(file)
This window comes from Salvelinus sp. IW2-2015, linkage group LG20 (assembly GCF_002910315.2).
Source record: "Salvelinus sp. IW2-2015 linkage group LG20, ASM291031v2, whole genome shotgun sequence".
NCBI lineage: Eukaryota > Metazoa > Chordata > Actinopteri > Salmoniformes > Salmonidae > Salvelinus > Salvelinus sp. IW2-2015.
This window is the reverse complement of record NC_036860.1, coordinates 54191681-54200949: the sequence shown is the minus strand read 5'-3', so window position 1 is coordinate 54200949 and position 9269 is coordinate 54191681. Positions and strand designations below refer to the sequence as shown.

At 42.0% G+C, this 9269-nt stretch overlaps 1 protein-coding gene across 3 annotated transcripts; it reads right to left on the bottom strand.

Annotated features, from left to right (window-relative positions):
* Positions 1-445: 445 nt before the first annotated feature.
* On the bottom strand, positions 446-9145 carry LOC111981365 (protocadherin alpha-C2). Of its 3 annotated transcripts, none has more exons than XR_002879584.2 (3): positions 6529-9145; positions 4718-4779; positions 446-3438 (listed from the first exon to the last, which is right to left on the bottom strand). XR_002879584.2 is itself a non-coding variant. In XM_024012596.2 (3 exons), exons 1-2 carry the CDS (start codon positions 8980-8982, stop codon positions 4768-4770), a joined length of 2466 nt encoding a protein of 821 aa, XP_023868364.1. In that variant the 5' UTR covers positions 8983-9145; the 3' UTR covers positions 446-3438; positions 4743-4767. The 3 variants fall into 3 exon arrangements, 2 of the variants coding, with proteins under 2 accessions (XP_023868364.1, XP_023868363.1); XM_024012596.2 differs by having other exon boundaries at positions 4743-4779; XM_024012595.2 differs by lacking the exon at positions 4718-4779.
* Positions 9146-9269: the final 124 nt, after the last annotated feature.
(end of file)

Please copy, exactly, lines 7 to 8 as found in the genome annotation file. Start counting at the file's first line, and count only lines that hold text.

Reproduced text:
* Positions 1-445: 445 nt before the first annotated feature.
* On the bottom strand, positions 446-9145 carry LOC111981365 (protocadherin alpha-C2). Of its 3 annotated transcripts, none has more exons than XR_002879584.2 (3): positions 6529-9145; positions 4718-4779; positions 446-3438 (listed from the first exon to the last, which is right to left on the bottom strand). XR_002879584.2 is itself a non-coding variant. In XM_024012596.2 (3 exons), exons 1-2 carry the CDS (start codon positions 8980-8982, stop codon positions 4768-4770), a joined length of 2466 nt encoding a protein of 821 aa, XP_023868364.1. In that variant the 5' UTR covers positions 8983-9145; the 3' UTR covers positions 446-3438; positions 4743-4767. The 3 variants fall into 3 exon arrangements, 2 of the variants coding, with proteins under 2 accessions (XP_023868364.1, XP_023868363.1); XM_024012596.2 differs by having other exon boundaries at positions 4743-4779; XM_024012595.2 differs by lacking the exon at positions 4718-4779.